Facebook Says That Users Have No “Reasonable Expectation Of Privacy”

Facebook has made a big deal about pivoting to focus on user privacy ­— but while the company talks the talk, it doesn’t always walk the walk. The latest example of this hypocrisy occurred recently in a California court room, where attorneys for Facebook argued that its users basically have no privacy at all.

The company made this startling statement while fighting litigation from users regarding the Cambridge Analytica data breach scandal. According to the social media giant’s logic, it couldn’t have invaded users’ privacy, because users don’t have an expectation of privacy when they use the platform.

“There is no privacy interest, because by sharing with a hundred friends on a social media platform, which is an affirmative social act to publish, to disclose, to share ostensibly private information with a hundred people, you have just, under centuries of common law… negated any reasonable expectation of privacy,” Facebook lawyer Orin Snyder said.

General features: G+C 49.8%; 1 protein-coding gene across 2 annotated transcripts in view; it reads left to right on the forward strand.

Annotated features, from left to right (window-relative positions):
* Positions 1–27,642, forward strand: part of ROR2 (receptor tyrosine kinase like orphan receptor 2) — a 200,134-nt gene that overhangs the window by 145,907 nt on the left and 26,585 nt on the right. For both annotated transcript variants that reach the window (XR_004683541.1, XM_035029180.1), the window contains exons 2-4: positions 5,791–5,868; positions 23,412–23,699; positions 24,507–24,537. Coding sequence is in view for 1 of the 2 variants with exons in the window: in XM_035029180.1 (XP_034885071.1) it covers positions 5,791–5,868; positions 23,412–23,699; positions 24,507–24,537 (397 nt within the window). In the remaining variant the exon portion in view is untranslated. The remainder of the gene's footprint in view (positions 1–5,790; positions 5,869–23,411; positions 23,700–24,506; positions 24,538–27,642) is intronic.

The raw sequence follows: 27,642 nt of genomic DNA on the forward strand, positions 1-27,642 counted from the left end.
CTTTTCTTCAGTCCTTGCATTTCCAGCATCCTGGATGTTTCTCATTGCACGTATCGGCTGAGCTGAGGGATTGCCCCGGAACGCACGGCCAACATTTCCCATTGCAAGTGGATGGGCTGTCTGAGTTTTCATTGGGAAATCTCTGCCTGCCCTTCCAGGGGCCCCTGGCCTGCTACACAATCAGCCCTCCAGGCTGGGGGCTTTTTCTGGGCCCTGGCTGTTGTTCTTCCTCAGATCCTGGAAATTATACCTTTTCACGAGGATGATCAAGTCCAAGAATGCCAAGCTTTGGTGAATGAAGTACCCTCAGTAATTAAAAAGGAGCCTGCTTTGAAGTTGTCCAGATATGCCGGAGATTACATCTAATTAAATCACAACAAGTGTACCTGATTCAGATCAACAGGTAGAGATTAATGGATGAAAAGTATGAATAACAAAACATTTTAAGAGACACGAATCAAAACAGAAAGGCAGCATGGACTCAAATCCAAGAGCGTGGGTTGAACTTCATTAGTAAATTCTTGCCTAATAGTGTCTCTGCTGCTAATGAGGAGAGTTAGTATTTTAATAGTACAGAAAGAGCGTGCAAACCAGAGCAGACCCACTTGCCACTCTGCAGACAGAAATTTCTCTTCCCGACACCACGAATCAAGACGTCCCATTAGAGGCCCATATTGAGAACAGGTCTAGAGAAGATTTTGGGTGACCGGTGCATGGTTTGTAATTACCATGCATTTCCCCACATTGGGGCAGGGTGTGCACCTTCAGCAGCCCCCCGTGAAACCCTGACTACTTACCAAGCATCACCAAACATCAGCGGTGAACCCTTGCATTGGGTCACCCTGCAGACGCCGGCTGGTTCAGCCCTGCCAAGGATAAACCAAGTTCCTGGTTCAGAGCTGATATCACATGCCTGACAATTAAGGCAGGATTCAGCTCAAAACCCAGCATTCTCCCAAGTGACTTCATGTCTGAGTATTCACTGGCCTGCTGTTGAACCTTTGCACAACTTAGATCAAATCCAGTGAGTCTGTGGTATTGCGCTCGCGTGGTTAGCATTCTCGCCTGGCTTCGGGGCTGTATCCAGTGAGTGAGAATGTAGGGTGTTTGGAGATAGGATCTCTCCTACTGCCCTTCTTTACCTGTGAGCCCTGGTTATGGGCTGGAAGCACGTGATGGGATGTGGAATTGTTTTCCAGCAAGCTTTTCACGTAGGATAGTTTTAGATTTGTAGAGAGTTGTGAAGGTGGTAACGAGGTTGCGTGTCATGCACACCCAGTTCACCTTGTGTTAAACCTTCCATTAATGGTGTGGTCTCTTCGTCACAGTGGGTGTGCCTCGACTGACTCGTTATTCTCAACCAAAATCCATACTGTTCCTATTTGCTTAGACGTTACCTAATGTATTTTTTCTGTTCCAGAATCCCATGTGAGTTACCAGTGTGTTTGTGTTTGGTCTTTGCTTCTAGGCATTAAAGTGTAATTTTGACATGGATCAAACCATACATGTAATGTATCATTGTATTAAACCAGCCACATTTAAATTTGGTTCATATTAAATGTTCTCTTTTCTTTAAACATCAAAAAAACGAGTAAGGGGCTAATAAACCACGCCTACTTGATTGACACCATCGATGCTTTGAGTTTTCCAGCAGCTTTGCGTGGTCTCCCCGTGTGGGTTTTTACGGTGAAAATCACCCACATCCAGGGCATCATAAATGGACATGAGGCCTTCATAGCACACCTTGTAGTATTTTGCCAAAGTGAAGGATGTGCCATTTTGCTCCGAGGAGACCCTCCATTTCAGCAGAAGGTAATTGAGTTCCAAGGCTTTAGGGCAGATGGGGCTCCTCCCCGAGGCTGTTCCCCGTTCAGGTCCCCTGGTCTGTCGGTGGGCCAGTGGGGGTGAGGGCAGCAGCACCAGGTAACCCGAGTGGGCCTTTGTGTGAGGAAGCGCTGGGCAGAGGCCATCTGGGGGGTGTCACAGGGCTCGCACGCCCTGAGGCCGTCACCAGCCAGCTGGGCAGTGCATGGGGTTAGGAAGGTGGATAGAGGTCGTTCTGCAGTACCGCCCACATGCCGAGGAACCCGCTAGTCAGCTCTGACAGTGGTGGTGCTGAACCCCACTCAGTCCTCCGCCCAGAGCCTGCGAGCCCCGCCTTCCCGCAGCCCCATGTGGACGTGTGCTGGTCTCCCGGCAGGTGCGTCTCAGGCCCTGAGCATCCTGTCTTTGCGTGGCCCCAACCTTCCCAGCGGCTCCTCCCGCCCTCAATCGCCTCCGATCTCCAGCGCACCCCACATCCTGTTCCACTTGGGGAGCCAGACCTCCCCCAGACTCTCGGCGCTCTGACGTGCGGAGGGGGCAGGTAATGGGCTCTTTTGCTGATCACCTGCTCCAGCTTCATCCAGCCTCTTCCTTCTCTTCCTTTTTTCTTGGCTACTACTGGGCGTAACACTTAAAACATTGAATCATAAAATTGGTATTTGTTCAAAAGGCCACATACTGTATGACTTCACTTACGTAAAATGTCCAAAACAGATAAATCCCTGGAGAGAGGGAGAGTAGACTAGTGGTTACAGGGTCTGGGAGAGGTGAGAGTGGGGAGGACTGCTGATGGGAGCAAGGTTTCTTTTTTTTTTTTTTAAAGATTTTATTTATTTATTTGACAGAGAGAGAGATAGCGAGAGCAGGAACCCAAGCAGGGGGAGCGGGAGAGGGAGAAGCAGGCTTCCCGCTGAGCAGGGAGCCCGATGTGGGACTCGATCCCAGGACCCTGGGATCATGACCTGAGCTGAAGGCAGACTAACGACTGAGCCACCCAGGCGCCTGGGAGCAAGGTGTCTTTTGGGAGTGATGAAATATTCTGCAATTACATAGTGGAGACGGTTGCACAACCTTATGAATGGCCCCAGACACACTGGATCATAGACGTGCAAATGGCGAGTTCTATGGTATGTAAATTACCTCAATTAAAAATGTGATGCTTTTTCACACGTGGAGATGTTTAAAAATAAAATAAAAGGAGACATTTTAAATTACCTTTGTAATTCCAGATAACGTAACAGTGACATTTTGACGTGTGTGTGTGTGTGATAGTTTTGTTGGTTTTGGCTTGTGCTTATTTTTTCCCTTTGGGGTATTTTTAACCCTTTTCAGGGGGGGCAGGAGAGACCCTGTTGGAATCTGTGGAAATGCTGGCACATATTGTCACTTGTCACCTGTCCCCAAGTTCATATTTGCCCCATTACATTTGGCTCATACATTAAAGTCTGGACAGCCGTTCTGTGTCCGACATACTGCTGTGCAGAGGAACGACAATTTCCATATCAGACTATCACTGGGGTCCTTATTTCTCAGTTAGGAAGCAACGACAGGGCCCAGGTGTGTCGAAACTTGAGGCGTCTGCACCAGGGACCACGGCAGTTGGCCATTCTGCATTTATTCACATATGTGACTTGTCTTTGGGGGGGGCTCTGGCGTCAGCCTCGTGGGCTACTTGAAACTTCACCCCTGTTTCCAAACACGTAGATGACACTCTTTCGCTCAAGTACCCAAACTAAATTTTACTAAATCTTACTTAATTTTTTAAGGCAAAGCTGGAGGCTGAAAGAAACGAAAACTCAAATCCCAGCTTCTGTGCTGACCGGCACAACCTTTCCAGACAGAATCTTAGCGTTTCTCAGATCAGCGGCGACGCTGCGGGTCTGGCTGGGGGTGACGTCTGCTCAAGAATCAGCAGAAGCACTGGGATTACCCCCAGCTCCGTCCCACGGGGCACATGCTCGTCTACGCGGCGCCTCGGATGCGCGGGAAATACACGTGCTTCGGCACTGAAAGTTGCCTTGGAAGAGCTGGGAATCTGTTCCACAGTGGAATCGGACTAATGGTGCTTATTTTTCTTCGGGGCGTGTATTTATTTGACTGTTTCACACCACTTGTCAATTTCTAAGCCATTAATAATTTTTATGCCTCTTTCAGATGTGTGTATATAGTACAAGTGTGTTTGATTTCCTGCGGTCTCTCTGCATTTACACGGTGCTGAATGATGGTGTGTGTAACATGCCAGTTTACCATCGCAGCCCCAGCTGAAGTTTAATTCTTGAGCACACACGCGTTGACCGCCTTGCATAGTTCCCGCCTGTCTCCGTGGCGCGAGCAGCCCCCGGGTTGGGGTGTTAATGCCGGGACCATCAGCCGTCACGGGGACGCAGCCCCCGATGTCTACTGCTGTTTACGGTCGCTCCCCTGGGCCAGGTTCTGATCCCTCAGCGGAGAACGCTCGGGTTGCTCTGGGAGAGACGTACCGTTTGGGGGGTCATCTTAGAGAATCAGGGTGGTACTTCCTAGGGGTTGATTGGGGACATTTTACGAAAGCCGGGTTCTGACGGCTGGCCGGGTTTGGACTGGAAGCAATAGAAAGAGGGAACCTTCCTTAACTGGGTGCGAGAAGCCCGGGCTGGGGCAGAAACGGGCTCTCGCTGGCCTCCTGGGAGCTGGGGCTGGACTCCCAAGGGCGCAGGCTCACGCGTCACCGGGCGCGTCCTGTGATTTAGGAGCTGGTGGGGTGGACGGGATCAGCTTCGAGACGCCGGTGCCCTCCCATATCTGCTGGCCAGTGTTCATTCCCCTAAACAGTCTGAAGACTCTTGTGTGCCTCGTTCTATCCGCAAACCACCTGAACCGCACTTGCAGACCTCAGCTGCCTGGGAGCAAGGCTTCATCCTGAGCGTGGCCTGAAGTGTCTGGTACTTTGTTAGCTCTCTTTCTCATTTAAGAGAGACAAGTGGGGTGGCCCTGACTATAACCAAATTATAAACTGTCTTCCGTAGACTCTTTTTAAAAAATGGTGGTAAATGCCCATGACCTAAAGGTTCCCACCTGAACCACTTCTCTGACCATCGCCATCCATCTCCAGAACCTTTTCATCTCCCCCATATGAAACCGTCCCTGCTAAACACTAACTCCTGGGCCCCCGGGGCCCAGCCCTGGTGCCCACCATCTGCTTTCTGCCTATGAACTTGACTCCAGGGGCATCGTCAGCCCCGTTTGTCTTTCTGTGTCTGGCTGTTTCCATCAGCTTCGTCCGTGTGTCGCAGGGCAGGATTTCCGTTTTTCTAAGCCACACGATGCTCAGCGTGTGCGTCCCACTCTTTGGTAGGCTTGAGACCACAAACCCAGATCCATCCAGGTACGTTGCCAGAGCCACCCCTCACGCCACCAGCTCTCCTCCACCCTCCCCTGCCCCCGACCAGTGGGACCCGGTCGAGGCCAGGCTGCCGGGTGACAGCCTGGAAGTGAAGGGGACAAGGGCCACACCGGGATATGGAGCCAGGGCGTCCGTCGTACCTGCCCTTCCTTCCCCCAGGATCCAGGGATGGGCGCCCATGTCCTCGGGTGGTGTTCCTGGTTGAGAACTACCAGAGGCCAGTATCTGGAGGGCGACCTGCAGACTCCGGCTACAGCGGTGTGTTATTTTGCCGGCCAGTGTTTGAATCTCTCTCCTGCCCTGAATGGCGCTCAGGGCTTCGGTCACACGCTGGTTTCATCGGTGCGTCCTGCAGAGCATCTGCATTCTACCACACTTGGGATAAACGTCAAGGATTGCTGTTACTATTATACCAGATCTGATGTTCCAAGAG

However, U.S. District Judge Vince Chhabria was skeptical of Facebook’s argument.

“If I share [information] with ten people, that doesn’t eliminate my expectation of privacy,” he said. “It might diminish it, but it doesn’t eliminate it.”

It’s disappointing, if not exactly surprising, to hear Facebook speak so callously about our private data. If nothing else, this provides all the evidence you’d ever need not to trust the company with more of your info.

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